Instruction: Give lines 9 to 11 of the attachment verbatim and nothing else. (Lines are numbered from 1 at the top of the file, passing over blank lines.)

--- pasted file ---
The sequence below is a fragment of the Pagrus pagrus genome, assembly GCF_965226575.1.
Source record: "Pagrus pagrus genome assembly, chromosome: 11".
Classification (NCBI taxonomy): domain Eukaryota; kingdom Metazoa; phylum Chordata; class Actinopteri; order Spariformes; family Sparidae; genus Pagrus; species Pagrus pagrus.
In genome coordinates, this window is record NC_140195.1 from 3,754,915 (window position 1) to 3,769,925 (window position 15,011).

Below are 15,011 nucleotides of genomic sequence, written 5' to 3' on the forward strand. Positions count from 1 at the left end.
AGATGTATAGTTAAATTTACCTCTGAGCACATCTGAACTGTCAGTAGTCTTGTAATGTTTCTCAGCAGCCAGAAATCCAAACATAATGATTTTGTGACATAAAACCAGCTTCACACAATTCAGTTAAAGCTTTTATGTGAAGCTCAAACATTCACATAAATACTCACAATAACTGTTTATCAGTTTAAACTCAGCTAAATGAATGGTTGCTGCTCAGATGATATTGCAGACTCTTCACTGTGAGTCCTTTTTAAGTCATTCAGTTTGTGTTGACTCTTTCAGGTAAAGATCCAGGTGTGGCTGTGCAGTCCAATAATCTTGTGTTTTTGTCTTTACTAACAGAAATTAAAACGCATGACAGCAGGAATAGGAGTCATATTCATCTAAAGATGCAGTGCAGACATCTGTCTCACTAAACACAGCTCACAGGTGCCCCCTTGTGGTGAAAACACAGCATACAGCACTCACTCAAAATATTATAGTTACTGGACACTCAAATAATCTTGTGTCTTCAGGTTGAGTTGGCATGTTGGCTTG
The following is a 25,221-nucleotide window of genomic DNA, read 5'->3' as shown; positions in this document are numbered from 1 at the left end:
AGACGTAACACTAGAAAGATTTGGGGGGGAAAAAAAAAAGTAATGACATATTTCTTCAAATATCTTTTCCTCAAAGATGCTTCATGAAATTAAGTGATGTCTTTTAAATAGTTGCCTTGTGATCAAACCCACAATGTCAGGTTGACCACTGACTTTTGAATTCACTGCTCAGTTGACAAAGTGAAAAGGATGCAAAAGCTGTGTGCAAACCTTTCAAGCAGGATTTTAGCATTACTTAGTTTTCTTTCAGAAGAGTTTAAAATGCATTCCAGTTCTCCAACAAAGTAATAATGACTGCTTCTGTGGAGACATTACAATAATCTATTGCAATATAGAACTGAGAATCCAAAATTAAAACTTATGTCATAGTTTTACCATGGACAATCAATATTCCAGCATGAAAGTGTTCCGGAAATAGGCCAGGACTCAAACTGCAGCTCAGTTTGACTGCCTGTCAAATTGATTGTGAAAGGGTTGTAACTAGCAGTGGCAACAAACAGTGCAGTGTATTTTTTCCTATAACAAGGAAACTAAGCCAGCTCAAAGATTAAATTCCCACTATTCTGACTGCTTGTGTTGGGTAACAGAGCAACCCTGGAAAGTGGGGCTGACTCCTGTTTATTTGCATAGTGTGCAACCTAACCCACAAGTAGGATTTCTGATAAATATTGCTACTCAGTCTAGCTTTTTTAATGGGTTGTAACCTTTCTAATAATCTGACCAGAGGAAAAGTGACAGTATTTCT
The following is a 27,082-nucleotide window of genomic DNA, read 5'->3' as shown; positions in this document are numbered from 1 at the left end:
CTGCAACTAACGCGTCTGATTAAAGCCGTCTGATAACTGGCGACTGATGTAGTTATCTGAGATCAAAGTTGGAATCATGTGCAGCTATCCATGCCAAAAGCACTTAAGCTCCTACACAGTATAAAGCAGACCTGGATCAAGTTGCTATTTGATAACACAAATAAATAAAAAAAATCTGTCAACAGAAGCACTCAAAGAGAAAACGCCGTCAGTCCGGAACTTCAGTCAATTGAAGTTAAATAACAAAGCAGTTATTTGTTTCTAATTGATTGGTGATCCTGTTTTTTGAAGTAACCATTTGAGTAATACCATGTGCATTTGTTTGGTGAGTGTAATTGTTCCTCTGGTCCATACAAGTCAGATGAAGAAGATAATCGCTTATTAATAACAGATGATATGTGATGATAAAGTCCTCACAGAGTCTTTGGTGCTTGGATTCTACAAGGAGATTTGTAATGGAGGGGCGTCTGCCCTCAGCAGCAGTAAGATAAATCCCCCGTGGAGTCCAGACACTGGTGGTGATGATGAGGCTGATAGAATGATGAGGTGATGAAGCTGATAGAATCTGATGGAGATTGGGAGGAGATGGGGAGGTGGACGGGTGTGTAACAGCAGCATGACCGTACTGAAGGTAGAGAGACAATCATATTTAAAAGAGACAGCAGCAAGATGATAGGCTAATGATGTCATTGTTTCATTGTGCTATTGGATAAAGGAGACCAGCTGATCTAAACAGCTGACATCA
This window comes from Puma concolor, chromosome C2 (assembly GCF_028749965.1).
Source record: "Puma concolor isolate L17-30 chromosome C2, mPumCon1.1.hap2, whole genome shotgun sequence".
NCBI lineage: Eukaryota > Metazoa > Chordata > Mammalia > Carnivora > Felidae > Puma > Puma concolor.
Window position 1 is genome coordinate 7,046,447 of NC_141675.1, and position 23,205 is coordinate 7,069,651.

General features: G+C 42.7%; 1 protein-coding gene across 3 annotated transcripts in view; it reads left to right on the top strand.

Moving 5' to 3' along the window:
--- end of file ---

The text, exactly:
The following is a 27,082-nucleotide window of genomic DNA, read 5'->3' as shown; positions in this document are numbered from 1 at the left end:
CTGCAACTAACGCGTCTGATTAAAGCCGTCTGATAACTGGCGACTGATGTAGTTATCTGAGATCAAAGTTGGAATCATGTGCAGCTATCCATGCCAAAAGCACTTAAGCTCCTACACAGTATAAAGCAGACCTGGATCAAGTTGCTATTTGATAACACAAATAAATAAAAAAAATCTGTCAACAGAAGCACTCAAAGAGAAAACGCCGTCAGTCCGGAACTTCAGTCAATTGAAGTTAAATAACAAAGCAGTTATTTGTTTCTAATTGATTGGTGATCCTGTTTTTTGAAGTAACCATTTGAGTAATACCATGTGCATTTGTTTGGTGAGTGTAATTGTTCCTCTGGTCCATACAAGTCAGATGAAGAAGATAATCGCTTATTAATAACAGATGATATGTGATGATAAAGTCCTCACAGAGTCTTTGGTGCTTGGATTCTACAAGGAGATTTGTAATGGAGGGGCGTCTGCCCTCAGCAGCAGTAAGATAAATCCCCCGTGGAGTCCAGACACTGGTGGTGATGATGAGGCTGATAGAATGATGAGGTGATGAAGCTGATAGAATCTGATGGAGATTGGGAGGAGATGGGGAGGTGGACGGGTGTGTAACAGCAGCATGACCGTACTGAAGGTAGAGAGACAATCATATTTAAAAGAGACAGCAGCAAGATGATAGGCTAATGATGTCATTGTTTCATTGTGCTATTGGATAAAGGAGACCAGCTGATCTAAACAGCTGACATCA
This window comes from Puma concolor, chromosome C2 (assembly GCF_028749965.1).